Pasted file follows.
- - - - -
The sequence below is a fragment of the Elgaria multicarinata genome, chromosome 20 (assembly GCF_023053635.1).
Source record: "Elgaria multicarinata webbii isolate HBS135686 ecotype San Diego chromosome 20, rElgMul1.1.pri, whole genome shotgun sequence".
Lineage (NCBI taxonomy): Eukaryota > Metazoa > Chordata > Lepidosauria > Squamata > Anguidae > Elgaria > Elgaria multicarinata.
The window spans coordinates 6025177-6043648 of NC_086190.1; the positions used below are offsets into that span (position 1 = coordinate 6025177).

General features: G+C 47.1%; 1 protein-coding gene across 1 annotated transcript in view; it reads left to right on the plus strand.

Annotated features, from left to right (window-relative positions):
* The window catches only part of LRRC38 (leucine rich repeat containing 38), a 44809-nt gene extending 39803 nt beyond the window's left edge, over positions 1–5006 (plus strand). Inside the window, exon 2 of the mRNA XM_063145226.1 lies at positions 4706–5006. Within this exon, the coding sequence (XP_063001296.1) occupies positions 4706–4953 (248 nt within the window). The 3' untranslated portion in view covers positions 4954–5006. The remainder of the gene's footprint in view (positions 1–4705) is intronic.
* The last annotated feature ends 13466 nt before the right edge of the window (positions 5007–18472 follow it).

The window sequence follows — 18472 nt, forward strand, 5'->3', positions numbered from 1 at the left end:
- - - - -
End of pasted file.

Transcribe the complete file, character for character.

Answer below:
The sequence below is a fragment of the Elgaria multicarinata genome, chromosome 20 (assembly GCF_023053635.1).
Source record: "Elgaria multicarinata webbii isolate HBS135686 ecotype San Diego chromosome 20, rElgMul1.1.pri, whole genome shotgun sequence".
Lineage (NCBI taxonomy): Eukaryota > Metazoa > Chordata > Lepidosauria > Squamata > Anguidae > Elgaria > Elgaria multicarinata.
The window spans coordinates 6025177-6043648 of NC_086190.1; the positions used below are offsets into that span (position 1 = coordinate 6025177).

General features: G+C 47.1%; 1 protein-coding gene across 1 annotated transcript in view; it reads left to right on the plus strand.

Annotated features, from left to right (window-relative positions):
* The window catches only part of LRRC38 (leucine rich repeat containing 38), a 44809-nt gene extending 39803 nt beyond the window's left edge, over positions 1–5006 (plus strand). Inside the window, exon 2 of the mRNA XM_063145226.1 lies at positions 4706–5006. Within this exon, the coding sequence (XP_063001296.1) occupies positions 4706–4953 (248 nt within the window). The 3' untranslated portion in view covers positions 4954–5006. The remainder of the gene's footprint in view (positions 1–4705) is intronic.
* The last annotated feature ends 13466 nt before the right edge of the window (positions 5007–18472 follow it).

The window sequence follows — 18472 nt, forward strand, 5'->3', positions numbered from 1 at the left end: